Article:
As author Mireille Guiliano, executive of the company Champagne Veuve Clicquot (for those who don't know, one of the better Champagnes in the world), states, it is of course true that there are some French women who do get overweight. However, there are some common sense ideas that she learned as a child, and observed in seeing the general differences between her time in America and her time in France. Guiliano works through her ideas on menu, diet, nutrition, exercise and lifestyle with anecdotal and personal experience rather than scientific studies; thus, some may disagree with her conclusions. Guiliano does not put out this book in any way to insult the American lifestyle -- on the contrary, Guiliano has had a love affair with the English language (French being her first language) and American culture since her school days. One of the first stories Guiliano recounts is her school year spent in America, during what in this country would be known as high school. A prestigious award, she was excited to learn all about American culture; what she also learned about was chocolate chip cookies and brownies, and ended up returning home after a year abroad by at least 15 pounds heavier. Guiliano reiterates some of the common aspects of French living that Americans have already recognised -- the benefits of red wine on cholesterol, for example, but haven't adapted their general eating habits to reflect good health. Indeed, some have used the use of red wine as an invitation to eat more! Guiliano's recommendations are in many ways common sense. It makes sense to eat a variety of different kinds of food, and always (as French people who shop in small, street-side farmer's market kinds of shops will know) always pick the fruits and vegetables that are in season. Eating a variety of foods does not mean to 'pig out' -- one should eat a lot of different things, but eat in moderation. This means that one should eat with care and deliberation; one should savour food, which, if the food is well prepared and fresh, should be a real delight. Eating more slowly (something that our 'fast food' culture has almost linguistically removed as a possibility) generally means eating less, as the body will feel more full before large amounts of food are consumed. Guiliano has a four-phase plan: the wake up call; the recasting phase; the stabilisation phase; and finally, 'the rest of your life'. This is not a dietary 'boot camp', but rather is a gentle, general shift in patterns that allow one to increase some indulgences (in moderation, of course), along with some changes in overall ideas about food. Guiliano includes recipes, discussions of seasonings that will enhance the culinary experience, ideas for drinking (it should be no surprise that most of us do not drink enough water, and too much by way of soft-drinks), bread and chocolate, and more. The recipes included under the chocolate heading (Chocolate Rice Pudding; Chocolate-Espresso Faux Souffles

Lose Weight the Luxurious French Way!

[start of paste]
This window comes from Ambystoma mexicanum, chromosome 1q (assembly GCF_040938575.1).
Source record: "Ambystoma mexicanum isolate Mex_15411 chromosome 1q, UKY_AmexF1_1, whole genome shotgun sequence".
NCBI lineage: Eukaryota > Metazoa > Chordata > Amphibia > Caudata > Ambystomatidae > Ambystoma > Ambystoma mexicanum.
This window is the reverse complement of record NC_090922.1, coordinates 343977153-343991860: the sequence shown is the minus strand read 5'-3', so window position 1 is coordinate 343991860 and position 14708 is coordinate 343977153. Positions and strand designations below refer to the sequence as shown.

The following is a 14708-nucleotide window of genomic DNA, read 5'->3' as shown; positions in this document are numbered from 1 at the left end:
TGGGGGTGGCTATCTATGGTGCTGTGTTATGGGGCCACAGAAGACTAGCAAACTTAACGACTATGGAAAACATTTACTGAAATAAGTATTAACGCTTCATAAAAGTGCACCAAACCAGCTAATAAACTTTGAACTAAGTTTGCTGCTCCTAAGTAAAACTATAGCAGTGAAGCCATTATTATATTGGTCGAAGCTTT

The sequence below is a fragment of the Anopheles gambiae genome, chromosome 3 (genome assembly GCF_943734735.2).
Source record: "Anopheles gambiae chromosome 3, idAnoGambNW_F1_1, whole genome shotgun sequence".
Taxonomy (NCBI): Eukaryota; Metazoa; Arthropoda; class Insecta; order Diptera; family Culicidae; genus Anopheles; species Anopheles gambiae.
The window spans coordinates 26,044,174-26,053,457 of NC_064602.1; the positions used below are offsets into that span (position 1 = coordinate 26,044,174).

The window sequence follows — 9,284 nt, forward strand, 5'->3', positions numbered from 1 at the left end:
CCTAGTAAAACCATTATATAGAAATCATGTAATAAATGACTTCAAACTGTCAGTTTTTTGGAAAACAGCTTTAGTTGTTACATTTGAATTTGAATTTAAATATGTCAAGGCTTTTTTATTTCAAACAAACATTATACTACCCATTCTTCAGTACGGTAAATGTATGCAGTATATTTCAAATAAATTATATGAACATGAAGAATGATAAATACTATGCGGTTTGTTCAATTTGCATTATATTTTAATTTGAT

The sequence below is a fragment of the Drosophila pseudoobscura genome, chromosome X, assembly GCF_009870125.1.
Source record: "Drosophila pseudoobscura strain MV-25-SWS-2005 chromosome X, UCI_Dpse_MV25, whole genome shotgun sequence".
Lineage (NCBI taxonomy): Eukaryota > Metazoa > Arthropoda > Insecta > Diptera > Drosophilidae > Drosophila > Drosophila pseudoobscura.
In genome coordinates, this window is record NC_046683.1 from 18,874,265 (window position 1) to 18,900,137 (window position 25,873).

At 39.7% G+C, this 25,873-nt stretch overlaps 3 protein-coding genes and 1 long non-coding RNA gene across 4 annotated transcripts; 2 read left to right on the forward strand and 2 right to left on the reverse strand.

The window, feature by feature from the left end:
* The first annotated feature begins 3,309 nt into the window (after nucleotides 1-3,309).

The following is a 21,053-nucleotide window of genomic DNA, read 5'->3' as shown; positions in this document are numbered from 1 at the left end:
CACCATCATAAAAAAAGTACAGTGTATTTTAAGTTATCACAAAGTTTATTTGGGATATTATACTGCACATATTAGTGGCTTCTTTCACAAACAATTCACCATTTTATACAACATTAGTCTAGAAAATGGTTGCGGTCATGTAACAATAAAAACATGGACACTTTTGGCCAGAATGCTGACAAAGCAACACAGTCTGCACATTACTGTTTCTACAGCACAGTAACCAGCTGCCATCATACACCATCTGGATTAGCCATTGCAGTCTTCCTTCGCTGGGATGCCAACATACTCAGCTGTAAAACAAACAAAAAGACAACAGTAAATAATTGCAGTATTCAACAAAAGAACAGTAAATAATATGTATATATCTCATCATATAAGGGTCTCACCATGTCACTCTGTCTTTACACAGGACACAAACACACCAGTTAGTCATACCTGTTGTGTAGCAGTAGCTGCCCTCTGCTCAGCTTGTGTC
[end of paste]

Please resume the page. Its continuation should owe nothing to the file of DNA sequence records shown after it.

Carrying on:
Mireille Guliano President and CEO of the champagne company Cliquot Inc. is the author of "French Women Don't Get Fat". Guliano travels 180 days of the year, eating out frequently and indulging in rich dishes and other goodies including bread, champagne and chocolate. Yet she manages to stay very slim and trim the French way. "French Women Don't Get Fat" is a wonderful opportunity to look inside this chic French woman's mind and understand how she eats such delicious food, rarely visit the gym yet wears a small size. The 263pg book speaks volumes. It clearly describes how to "think" so you will make the food choices that even if indulgent support a healthy weight. And it describes how to "move" to stay slim and you don't have to go to a gym. You do not have to be in the Zone or give up carbs or fat in order to lose weight. There is no need to micromanage your nutrients. Instead you must temper your indulgences with restraint. It seems so simple - yet millions of overweight Americans don't know how to accomplish this. And with her commonsense explanation M. Guliano explains exactly how to do this. Madame Guiliano is not a doctor or nutritionist. And she has not done scientific studies to test her methods. BUT all she has to do is point to France and the millions of slim Frenchwomen who use her "methode". Madame Guiliano states she learned the process of weight loss when she gained weight after a visit to the States from her Doctor - Dr. Miracle. The good doctor taught her simple steps to achieve a healthy weight. Guiliano took his lessons to heart slimmed down and is now frequently asked how she stays so slim! One of the first steps in the program is recasting. Here you look over the food you eat and you decide what you have to have and what you are willing to eat less of or give up entirely. You also work to get the blatant sugars that create havoc with your chemistry out of your system. There is also a simple recipe for leek soup for a weekend of cleansing for those who wish to jumpstart a weight loss program. You will journal and see what areas cause trouble in your life. Other steps include eating regular meals, increasing fruits and vegetables, drinking water, not stocking offenders at home and enjoying yogurt on a daily basis. The book is really designed for those who understand the calorie concept and have a basic understanding of healthy and non-healthy foods. Though Guiliano does not get into calorie counting since she asks that you track what is causing your weight problems, it's assumed that you know that "faux" foods like twinkies are an offender whereas an apple is not. Her book includes numerous recipes including Asparagus Flan, Grilled Spring Lamb Chops, Yogurt, Baguette, Salad of Duck A L'orange and more. The book is,however, light on sample daily menus. More of what to eat on a daily basis would have been good. The book is a superb read on how the Frenchwoman stays so slim and trim! Freshness, variety, bal